There’s a lot of pain in Till, the heartbreaking story of the history-changing lynching of 14-year-old Emmett Till. A lot of pain, sorrow, and anger. And it’s not seen only on the face of Emmet’s devastated mother, Mamie (Danielle Deadwyler, The Harder They Fall). We feel it too. It is an extremely difficult film to watch, but one of the most important of the year.

In actuality, this isn’t the story of Emmett Till’s death. For that, be sure to check out the powerful documentary called The Untold Story of Emmett Louis Till. Rather, Till, as directed by Chinonye Chukwu (Clemency), and co-written by Michael Reilly and Keith Beauchamp, is a mother’s story. It is about the resilience and courage in the face of adversity as told from the maternal point of view of Mamie Till-Mobley. In other words, this is Deadwyler’s movie and she delivers a searing performance that may turn out to be the best of the year. It’s hard to imagine anyone besting it.

"an extremely difficult film to watch, but one of the most important of the year"

Till begins in 1955 Chicago as we meet Mamie, a widowed mother who lost her husband in World War II, and is the only black woman working for the Air Force in Chicago. Her as-happy-as-a-black-woman-can-be-in-1955 existence, along with that of son Emmet (a wonderful Jalyn Hall, The House With a Clock in its Walls), who she affectionately calls Bo, will soon clash against the ignorance and intolerance of the South when she sends Bo to visit his cousins and great uncle in Money, Mississippi.

Before putting her son on the train to head south, Mamie reminds Bo that things are a lot different down there, so “make yourself small, and if you ever find yourself in conflict with white folks, get on your knees and apologize.” Bo shrugs off the warning as he and his mother circle his bedroom while dancing happily to jazz records.

Once in Mississippi, however, Bo has a bit of trouble fitting in. More of a city boy in his pleated fleece trousers, gold Albert chain, and slub weave shirts, he’s not cut out for the difficult work of picking cotton in his uncle’s fields. A seemingly innocuous encounter with a white female store clerk goes awry when he gives the lady what he considers to be a harmless wolf whistle. Mamie will never see her son alive again.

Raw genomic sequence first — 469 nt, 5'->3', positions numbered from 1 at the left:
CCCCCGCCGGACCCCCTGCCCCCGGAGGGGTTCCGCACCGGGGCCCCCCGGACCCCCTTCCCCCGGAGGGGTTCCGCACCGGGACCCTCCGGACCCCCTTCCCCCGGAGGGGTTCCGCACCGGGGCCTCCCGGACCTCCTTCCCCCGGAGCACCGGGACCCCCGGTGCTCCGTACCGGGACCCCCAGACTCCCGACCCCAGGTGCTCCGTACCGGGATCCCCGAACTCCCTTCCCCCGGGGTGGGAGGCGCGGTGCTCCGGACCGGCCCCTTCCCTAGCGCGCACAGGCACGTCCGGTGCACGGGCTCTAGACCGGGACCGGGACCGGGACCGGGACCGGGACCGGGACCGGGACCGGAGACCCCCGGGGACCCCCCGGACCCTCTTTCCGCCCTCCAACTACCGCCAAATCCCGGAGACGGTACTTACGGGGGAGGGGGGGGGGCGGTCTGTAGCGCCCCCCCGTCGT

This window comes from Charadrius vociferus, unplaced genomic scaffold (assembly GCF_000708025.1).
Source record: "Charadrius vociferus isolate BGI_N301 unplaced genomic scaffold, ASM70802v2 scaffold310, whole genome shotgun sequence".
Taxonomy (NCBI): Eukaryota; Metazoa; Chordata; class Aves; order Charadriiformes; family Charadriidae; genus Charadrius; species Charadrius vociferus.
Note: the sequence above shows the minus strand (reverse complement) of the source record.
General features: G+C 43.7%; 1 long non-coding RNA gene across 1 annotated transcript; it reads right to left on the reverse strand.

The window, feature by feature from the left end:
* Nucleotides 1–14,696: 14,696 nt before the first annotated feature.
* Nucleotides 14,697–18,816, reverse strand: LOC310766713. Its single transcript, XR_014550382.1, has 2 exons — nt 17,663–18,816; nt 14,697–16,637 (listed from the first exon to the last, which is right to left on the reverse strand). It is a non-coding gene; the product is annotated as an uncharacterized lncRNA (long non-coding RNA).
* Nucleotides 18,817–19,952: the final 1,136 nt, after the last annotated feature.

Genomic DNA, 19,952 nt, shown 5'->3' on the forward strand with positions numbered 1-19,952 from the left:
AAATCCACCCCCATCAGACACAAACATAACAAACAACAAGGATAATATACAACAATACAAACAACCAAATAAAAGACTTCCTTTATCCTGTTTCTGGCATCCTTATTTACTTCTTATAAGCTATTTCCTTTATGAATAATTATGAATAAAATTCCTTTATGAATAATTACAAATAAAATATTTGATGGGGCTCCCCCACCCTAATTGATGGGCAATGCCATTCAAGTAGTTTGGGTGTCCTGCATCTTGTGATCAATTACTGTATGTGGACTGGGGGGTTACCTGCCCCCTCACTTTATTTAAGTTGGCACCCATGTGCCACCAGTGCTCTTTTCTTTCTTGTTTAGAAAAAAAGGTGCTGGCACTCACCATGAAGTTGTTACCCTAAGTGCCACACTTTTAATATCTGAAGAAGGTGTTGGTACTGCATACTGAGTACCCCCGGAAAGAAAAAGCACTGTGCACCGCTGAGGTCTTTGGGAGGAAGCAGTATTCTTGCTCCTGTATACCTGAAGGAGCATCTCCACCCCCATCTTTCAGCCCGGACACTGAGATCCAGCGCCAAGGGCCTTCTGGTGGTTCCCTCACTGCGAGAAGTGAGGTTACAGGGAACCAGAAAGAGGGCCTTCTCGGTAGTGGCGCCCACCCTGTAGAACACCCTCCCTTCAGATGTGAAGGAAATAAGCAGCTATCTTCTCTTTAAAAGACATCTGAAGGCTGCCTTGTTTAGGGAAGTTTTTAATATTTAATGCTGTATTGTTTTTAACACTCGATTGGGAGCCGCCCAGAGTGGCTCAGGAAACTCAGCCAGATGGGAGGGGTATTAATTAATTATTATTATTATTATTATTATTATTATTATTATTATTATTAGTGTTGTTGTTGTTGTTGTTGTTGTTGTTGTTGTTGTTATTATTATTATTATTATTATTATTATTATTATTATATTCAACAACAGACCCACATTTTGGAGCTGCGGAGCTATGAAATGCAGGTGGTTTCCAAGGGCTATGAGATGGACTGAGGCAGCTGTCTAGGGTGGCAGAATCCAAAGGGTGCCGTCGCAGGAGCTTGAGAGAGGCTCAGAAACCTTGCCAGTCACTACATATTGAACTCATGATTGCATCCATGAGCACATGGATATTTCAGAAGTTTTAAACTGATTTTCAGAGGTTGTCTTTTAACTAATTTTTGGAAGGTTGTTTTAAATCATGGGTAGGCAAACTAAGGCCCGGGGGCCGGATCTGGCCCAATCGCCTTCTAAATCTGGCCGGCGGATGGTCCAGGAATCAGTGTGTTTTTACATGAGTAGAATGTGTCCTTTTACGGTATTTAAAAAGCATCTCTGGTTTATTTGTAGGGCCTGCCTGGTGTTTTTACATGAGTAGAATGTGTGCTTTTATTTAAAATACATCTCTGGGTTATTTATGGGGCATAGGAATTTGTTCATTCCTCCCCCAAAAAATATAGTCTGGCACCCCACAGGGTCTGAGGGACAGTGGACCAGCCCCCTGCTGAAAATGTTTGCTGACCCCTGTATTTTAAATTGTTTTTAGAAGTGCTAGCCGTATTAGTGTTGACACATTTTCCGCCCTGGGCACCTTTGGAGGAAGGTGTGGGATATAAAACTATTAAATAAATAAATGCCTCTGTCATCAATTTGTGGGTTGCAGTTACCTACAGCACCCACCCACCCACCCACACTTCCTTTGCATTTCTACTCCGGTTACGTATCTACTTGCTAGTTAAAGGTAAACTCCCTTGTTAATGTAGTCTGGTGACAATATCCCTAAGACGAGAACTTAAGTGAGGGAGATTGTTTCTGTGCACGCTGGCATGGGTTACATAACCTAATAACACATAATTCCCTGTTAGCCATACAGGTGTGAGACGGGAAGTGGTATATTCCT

Bringing a deep passion and a baked-in emotional ethos to this socially conscious film is a cast which includes an unrecognizable Whoopi Goldberg under heavy prosthetics who plays Mamie’s mother, John Douglas Thompson as Bo’s great-uncle who was responsible for the boy the night he was abducted, and Tosin Cole in his limited scenes as civil rights activist and advisor to Mamie, Medgar Evers. Along with remarkable period production and costume design by Curt Beech and Marci Rodgers respectively, we are transported back to the racially charged atmosphere of 1955 Mississippi. There’s an ironic beauty to the proceedings that keeps us a bit off kilter.Till

Another of the film’s primary strengths comes from Chukwu, who clearly knows what she has in both Deadwyler and the story the two are telling. The temptation to push this whole thing over into melodrama must have been very strong. And with such persuasive subject matter it, quite frankly, would have worked anyway. Fortunately, that never happens. Chukwu’s stable, sensitive hand lets the heart-wrenching subject matter do the talking.

Realizing that her story is about Mamie’s remarkable journey in the aftermath of losing her son, Chukwu chose to spare us from the physical violence. Hearing the screams, and experiencing the pain on the face of a mother who has just lost her son is far more effective than witnessing the brutality first hand. Till is less about the murder and more about knowing, learning, and promising to remember.

The film is, at times, slow moving and methodically paced with a few too many pregnant pauses as Chukwu’s camera stays glued to Deadwyler’s face. In most instances, the technique strengthens the film’s message and speaks to the actress’s ability to carry the film, but in others it nears indulgent padding. Regardless, Till is an emotionally relentless story about a mother’s strength in the aftermath of an unspeakable tragedy. It carries with it a message that continues to resonate to this day.

5/5 stars

Film Details


MPAA Rating: PG-13 for thematic content involving racism, strong disturbing images and racial slurs.
130 mins
: Chinonye Chukwu
Michael Reilly; Keith Beauchamp; Chinonye Chukwu
Danielle Deadwyler; Jalyn Hall; Frankie Faison
: Drama | Biography
Based on the true story.
Memorable Movie Quote: "Make yourself small."
Theatrical Distributor:
Official Site:
Release Date:
October 28, 2022
DVD/Blu-ray Release Date:

Synopsis: In 1955, after Emmett Till is murdered in a brutal lynching, his mother vows to expose the racism behind the attack while working to have those involved brought to justice.